The social commentary is inferred as Ross sings in the song’s lead verse, “We’re a product of our blueprints/Our behavior shows all of our scars/We can change this cycle if we keep trying/Look inwards/See ourselves/And stop lying/No one said it would be easy/We’re still here/No signs of giving up.” The very mention that “we can change this cycle if we keep trying” leaves little to no doubt that this song is meant to encourage change in the world. The song’s second verse builds on that message as Ross sings, “Keeping busy/Find time to sit down/We made it over the mountain/Now to find another way around/We can change this cycle if we keep trying/Look inwards/See ourselves and stop lying.” Here, audiences receive the message to perhaps slow down and appreciate life, rather than letting it pass by. Whle this message about changing ourselves and our lives is something that is anything but new to any musical act, is still welcome. When it is set alongside the song’s catchy indie-college rock style arrangement, the two elements together are certain to have a large overall impact on listeners. Keeping that in mind, it becomes clear why this song is another key addition to Take The Edge Off. When it is considered alongside the other songs noted here and the rest of the album’s works, they make the whole of Take The Edge Off an effort from Pet Crow that certainly deserves at least one listen among indie-rock fans.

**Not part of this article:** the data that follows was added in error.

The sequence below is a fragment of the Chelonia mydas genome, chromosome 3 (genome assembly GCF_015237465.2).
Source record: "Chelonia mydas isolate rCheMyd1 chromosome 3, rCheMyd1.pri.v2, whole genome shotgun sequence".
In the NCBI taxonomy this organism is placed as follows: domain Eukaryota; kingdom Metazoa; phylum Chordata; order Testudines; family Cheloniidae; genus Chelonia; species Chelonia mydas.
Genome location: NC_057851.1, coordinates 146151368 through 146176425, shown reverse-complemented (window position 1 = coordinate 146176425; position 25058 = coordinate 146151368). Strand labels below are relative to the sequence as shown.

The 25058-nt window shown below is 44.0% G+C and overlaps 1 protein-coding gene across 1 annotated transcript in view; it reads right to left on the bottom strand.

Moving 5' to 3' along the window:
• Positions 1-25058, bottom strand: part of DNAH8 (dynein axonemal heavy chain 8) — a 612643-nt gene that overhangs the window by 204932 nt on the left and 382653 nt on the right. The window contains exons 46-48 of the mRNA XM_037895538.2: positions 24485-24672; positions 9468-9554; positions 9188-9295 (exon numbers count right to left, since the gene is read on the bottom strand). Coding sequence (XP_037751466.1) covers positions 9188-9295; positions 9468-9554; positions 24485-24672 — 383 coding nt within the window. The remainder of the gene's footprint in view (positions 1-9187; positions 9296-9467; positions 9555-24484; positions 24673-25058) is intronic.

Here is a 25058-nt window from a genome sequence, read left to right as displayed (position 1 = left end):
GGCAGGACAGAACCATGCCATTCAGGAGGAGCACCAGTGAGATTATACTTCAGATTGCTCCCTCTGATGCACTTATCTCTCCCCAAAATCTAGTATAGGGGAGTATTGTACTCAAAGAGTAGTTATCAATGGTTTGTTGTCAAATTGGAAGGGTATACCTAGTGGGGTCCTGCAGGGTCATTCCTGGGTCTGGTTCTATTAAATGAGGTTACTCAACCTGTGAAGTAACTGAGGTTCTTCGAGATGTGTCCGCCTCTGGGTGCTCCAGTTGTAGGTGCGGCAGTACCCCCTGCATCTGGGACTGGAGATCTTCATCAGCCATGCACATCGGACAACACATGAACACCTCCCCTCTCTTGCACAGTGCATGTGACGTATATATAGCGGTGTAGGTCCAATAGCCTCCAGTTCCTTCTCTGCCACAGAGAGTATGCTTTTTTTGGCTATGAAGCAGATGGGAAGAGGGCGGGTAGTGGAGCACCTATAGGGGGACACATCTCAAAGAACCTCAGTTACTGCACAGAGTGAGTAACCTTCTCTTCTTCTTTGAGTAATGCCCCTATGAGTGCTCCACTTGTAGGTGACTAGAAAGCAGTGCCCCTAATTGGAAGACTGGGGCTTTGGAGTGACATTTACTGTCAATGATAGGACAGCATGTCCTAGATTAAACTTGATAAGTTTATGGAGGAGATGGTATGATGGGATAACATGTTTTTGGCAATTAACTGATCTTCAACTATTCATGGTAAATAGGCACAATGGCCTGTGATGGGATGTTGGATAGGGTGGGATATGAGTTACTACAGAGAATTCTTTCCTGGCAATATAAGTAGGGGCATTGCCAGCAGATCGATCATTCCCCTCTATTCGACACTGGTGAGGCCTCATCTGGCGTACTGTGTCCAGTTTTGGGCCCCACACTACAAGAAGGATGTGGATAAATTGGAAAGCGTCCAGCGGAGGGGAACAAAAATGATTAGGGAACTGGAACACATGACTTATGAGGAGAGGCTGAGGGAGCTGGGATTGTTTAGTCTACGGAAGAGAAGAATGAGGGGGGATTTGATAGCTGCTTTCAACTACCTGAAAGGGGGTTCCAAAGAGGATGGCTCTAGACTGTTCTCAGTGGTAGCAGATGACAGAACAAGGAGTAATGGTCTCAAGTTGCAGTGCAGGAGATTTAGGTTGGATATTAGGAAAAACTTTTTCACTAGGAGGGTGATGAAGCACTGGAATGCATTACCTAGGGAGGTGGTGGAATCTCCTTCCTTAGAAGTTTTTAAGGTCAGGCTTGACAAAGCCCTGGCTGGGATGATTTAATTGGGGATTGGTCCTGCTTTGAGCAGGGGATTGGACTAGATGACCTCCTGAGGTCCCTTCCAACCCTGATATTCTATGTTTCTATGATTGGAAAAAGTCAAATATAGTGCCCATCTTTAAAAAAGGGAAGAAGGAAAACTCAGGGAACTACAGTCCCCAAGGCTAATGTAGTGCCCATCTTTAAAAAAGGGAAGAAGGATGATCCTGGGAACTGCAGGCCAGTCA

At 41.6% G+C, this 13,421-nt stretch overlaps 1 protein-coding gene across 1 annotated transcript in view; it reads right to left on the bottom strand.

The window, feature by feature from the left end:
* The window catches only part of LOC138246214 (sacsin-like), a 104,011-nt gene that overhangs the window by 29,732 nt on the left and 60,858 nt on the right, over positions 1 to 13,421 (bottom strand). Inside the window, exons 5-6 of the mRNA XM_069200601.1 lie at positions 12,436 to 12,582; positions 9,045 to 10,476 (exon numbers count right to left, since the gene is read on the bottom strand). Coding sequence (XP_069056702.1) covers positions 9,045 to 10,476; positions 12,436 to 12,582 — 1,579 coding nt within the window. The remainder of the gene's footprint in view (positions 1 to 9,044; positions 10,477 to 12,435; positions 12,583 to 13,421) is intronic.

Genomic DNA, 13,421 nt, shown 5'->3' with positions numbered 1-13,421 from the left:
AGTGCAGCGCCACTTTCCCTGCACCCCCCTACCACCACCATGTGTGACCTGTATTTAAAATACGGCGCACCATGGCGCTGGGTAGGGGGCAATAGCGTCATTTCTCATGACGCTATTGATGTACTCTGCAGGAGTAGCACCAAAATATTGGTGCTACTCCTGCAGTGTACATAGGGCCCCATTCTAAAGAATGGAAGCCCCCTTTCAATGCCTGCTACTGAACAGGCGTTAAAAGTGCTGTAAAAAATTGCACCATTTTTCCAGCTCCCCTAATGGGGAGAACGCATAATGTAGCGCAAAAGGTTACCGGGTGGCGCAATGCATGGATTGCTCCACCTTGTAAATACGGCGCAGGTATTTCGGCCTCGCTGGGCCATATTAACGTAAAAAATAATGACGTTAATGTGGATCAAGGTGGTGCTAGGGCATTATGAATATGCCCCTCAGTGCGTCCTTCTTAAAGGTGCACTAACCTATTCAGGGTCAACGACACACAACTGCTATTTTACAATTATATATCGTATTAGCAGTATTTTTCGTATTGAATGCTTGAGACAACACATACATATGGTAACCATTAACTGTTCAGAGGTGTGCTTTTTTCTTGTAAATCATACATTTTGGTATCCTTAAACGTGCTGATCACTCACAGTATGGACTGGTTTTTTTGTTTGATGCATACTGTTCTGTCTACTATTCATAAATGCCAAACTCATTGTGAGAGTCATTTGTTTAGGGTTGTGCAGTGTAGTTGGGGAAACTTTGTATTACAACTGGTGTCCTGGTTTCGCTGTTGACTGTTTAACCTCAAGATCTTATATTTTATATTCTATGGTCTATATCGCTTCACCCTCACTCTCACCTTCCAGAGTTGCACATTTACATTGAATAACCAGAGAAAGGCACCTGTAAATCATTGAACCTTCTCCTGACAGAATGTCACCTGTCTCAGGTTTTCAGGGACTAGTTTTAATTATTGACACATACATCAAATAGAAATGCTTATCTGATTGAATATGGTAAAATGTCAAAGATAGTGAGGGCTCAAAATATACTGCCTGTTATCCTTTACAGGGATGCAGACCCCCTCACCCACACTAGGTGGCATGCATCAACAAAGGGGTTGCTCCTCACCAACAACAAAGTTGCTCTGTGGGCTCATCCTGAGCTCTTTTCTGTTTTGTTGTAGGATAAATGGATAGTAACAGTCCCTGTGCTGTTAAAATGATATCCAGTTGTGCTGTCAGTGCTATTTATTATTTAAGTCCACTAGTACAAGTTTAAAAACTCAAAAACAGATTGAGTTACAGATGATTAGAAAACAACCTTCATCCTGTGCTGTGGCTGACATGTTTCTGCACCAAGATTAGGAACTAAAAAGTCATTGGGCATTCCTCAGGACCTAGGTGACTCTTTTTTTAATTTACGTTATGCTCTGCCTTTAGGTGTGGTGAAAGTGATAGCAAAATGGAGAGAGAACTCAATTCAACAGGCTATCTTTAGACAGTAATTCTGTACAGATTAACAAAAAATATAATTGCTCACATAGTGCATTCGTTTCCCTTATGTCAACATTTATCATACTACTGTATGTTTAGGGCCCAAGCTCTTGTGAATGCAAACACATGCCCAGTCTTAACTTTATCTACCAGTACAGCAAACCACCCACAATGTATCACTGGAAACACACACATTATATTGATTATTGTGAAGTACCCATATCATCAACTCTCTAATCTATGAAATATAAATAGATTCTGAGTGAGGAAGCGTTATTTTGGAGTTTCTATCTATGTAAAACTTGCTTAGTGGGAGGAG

Pet Crow’s sophomore album Take The Edge Off is a work that is certain to appeal to the band’s fan base and to fans of the indie-rock realm. That is proven through the album’s musical and lyrical content, as has been noted through just three of the album’s featured works here. The arrangements take familiar indie-rock sensibility while also adding certain elements to make each opus original in its own right. The lyrical content addresses topics that will certainly relate to a wide range of listeners. All things considered, that combination of content makes the album one of this year’s early picks for a spot on the year’s top new independent albums list. More information on Take The Edge Off is available online now along with all of Pet Crow’s latest news at: